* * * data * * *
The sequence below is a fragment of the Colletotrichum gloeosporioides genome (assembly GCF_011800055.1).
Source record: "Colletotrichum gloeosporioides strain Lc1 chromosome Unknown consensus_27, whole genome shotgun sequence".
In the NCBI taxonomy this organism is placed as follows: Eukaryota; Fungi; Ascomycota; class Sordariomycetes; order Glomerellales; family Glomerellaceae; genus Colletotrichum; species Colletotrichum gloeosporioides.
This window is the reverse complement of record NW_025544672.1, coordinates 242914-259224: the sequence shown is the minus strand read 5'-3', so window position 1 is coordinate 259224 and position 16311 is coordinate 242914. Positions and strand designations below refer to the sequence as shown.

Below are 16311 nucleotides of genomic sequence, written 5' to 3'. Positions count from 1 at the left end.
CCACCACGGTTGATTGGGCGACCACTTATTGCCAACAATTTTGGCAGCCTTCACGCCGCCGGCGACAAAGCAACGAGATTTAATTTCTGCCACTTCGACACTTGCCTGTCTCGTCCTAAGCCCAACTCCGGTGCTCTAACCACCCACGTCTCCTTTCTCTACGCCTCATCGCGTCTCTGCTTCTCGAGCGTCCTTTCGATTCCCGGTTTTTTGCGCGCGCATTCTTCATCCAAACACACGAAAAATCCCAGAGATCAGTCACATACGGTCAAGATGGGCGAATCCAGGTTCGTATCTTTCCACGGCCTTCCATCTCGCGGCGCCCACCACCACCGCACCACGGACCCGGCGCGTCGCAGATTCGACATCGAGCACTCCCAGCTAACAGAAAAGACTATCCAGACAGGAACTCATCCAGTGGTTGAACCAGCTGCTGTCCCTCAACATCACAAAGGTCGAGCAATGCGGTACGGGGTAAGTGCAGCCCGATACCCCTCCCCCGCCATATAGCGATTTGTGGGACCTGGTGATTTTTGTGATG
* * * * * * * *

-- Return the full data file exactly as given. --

The sequence below is a fragment of the Colletotrichum gloeosporioides genome (assembly GCF_011800055.1).
Source record: "Colletotrichum gloeosporioides strain Lc1 chromosome Unknown consensus_27, whole genome shotgun sequence".
In the NCBI taxonomy this organism is placed as follows: Eukaryota; Fungi; Ascomycota; class Sordariomycetes; order Glomerellales; family Glomerellaceae; genus Colletotrichum; species Colletotrichum gloeosporioides.
This window is the reverse complement of record NW_025544672.1, coordinates 242914-259224: the sequence shown is the minus strand read 5'-3', so window position 1 is coordinate 259224 and position 16311 is coordinate 242914. Positions and strand designations below refer to the sequence as shown.

Below are 16311 nucleotides of genomic sequence, written 5' to 3'. Positions count from 1 at the left end.
CCACCACGGTTGATTGGGCGACCACTTATTGCCAACAATTTTGGCAGCCTTCACGCCGCCGGCGACAAAGCAACGAGATTTAATTTCTGCCACTTCGACACTTGCCTGTCTCGTCCTAAGCCCAACTCCGGTGCTCTAACCACCCACGTCTCCTTTCTCTACGCCTCATCGCGTCTCTGCTTCTCGAGCGTCCTTTCGATTCCCGGTTTTTTGCGCGCGCATTCTTCATCCAAACACACGAAAAATCCCAGAGATCAGTCACATACGGTCAAGATGGGCGAATCCAGGTTCGTATCTTTCCACGGCCTTCCATCTCGCGGCGCCCACCACCACCGCACCACGGACCCGGCGCGTCGCAGATTCGACATCGAGCACTCCCAGCTAACAGAAAAGACTATCCAGACAGGAACTCATCCAGTGGTTGAACCAGCTGCTGTCCCTCAACATCACAAAGGTCGAGCAATGCGGTACGGGGTAAGTGCAGCCCGATACCCCTCCCCCGCCATATAGCGATTTGTGGGACCTGGTGATTTTTGTGATG